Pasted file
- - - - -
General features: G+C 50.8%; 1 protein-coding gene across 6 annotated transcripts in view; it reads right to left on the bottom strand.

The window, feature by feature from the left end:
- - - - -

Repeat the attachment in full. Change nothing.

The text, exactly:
General features: G+C 50.8%; 1 protein-coding gene across 6 annotated transcripts in view; it reads right to left on the bottom strand.

The window, feature by feature from the left end: